“THE BIRTH OF THE BEATLES” OR THE STORY OF STUART SUTCLIFFE?
Story by Megan Leahy
Photographs by Cylla von Tiedemann
John Lennon and Stuart Sutcliffe met back in 1956 when they became roommates at Liverpool College of Art. In 1957, Lennon formed The Quarrymen, and was joined by Paul McCartney in July. A lot happened in 1960: Lennon convinced Sutcliffe to buy a bass and join the group; after toying with a variety of names while touring through Scotland they finally decided on The Beatles; and by August they were off to Germany for what would become a 106-night run of gigs in Hamburg.
Based off the award-winning 1994 British film, Backbeat takes place during these early years of The Beatles, from 1956 to 1962, by which time Brian Epstein had joined them as manager and their debut single Love Me Do had reached No. 17 on the charts (in March 1963, Please Please Me was their first single to reach No. 1).
The bulk of the story takes place in Hamburg and revolves around the triangle that was Sutcliffe, Astrid Kirchheer, the German photographer whom he falls in love with, and his best friend Lennon. In fact the production would more aptly be described as “The Story of Stuart Sutcliffe” than its actual tagline “The Birth of the Beatles”.
With a few exceptions, the plot sticks to the true course of events and in this sense it is an interesting story. But hot off the tales of Jersey Boys’ sweeping success, Backbeat is not the jukebox musical that an audience is likely expecting.
At least in this production, stopped here on tour from London just less than a year after its first performance, the music itself seems to be added in as an afterthought: a stage intermittently pops out to break-up dramatized scenes that, more often than not, involve either Lennon trying to convince Sutcliffe to give up his painting and jump on board with the band, or the latter making out with Kircheer. These equally-timed dialogue-to-song intervals on top of random stage entrances and exits make for a choppy production.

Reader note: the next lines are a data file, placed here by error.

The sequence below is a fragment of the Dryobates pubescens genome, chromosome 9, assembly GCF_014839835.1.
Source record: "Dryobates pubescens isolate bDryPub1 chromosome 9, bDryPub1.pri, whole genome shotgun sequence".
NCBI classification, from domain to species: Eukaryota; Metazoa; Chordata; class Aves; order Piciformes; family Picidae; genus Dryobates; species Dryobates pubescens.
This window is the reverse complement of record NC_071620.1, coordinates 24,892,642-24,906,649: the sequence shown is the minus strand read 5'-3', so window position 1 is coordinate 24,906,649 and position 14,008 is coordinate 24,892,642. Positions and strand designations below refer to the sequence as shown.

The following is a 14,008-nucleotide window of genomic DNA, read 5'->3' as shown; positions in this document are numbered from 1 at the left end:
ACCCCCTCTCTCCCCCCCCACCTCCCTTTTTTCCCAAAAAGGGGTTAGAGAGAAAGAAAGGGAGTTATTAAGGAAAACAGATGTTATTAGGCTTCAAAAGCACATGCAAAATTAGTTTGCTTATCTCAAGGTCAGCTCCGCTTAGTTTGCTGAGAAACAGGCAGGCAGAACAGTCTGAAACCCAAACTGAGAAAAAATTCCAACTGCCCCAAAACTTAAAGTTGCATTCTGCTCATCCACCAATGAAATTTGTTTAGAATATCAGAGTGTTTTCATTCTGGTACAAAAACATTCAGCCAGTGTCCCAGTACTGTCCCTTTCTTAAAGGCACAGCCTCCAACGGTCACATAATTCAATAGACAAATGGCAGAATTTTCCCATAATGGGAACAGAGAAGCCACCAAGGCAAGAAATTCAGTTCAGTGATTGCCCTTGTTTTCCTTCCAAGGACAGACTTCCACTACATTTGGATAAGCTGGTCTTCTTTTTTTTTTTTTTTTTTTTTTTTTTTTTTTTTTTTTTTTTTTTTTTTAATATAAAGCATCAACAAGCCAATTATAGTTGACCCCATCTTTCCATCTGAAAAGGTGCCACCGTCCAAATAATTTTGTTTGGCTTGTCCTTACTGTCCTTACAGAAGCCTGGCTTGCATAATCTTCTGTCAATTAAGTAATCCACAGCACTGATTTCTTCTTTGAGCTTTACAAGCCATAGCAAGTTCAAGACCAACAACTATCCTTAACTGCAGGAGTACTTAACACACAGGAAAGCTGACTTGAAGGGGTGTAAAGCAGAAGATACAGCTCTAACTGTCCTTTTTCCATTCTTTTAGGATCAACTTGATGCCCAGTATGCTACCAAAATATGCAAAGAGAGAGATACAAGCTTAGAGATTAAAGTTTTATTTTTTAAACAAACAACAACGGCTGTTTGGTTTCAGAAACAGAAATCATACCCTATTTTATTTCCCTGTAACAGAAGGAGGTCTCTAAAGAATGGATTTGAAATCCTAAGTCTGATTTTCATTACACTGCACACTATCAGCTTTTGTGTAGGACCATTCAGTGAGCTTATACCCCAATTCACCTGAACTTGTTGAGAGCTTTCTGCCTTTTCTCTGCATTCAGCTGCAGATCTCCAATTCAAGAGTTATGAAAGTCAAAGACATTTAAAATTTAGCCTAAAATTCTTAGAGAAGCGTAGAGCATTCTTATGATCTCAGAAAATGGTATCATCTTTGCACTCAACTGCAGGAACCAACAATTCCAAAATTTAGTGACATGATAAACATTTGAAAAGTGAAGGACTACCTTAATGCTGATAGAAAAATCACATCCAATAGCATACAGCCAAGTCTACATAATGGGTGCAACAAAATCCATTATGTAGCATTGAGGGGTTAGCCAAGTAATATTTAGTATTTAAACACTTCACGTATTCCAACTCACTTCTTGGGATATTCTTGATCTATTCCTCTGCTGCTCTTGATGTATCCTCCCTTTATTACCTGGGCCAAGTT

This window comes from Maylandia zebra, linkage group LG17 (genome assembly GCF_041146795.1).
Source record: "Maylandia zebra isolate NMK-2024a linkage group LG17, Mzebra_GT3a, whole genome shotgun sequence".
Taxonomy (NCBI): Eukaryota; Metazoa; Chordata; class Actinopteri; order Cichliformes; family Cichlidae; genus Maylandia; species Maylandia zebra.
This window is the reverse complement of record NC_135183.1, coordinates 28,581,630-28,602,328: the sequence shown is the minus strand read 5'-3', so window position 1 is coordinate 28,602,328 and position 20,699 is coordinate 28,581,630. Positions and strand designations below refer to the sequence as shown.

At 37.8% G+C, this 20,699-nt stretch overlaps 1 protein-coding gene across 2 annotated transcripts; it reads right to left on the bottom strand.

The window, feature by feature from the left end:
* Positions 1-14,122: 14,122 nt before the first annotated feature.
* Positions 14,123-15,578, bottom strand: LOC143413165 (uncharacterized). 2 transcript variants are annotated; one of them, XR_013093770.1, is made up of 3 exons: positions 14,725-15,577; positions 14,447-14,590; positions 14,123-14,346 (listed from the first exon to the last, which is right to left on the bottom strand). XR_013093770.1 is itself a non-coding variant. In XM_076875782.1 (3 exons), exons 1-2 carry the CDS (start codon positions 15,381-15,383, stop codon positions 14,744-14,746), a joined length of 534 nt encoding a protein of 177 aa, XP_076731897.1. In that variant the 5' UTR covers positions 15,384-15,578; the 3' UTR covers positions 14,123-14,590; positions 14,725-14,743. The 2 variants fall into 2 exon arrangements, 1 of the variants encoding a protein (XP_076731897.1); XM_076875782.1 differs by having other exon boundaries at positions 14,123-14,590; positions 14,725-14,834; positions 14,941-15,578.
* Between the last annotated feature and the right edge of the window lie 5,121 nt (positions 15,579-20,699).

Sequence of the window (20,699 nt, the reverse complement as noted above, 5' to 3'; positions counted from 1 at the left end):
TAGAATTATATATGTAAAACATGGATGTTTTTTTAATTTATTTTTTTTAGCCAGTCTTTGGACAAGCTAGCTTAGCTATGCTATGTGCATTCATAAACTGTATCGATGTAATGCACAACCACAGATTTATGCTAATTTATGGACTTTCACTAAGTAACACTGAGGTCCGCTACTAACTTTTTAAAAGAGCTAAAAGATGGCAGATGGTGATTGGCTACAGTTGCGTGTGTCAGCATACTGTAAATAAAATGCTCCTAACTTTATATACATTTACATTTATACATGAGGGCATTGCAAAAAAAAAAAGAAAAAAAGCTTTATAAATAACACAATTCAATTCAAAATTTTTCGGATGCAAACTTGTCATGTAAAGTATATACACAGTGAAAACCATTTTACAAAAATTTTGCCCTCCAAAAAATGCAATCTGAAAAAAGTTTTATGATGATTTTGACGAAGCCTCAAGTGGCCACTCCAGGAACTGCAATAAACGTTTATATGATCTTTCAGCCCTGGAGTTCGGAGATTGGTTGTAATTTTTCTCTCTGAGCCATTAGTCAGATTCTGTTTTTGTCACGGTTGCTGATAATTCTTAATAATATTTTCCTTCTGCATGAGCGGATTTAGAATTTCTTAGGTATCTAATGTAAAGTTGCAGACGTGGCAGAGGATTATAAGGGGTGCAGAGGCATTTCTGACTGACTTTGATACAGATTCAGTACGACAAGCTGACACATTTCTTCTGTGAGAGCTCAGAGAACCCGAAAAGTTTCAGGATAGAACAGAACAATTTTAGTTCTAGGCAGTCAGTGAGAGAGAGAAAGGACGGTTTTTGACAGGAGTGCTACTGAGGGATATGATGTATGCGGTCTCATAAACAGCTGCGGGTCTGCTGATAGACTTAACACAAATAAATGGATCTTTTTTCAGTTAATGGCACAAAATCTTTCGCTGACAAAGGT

While most of the performance is set in Hamburg’s raunchy basement nightclubs, the production is also injured by the cliché representation of 1960s German youth and avant-garde. Not to mention the atrocious accents. Other than that the cast give decent performances.
Nick Blood lives up to Sutcliffe’s James Dean-style good looks and moody artist temperament. Andrew Knott is a quick and cheeky Lennon and although his vocals are inconsistent, he shines on tracks like Mr. Postman. Singer-songwriter Daniel Healey is the real musical talent here, fittingly playing Paul McCartney.
In the end it remains an entertaining production but is hindered by being misrepresented. Had we gone in to hear about Stuart Sutfcliffe, an interesting story in his own right, we wouldn’t have left feeling disappointed in a the lack of The Beatles.
Backbeat is playing at the Royal Alexandra Theatre until September 2nd. Mirvish is offering rush seats subject to availability for $29.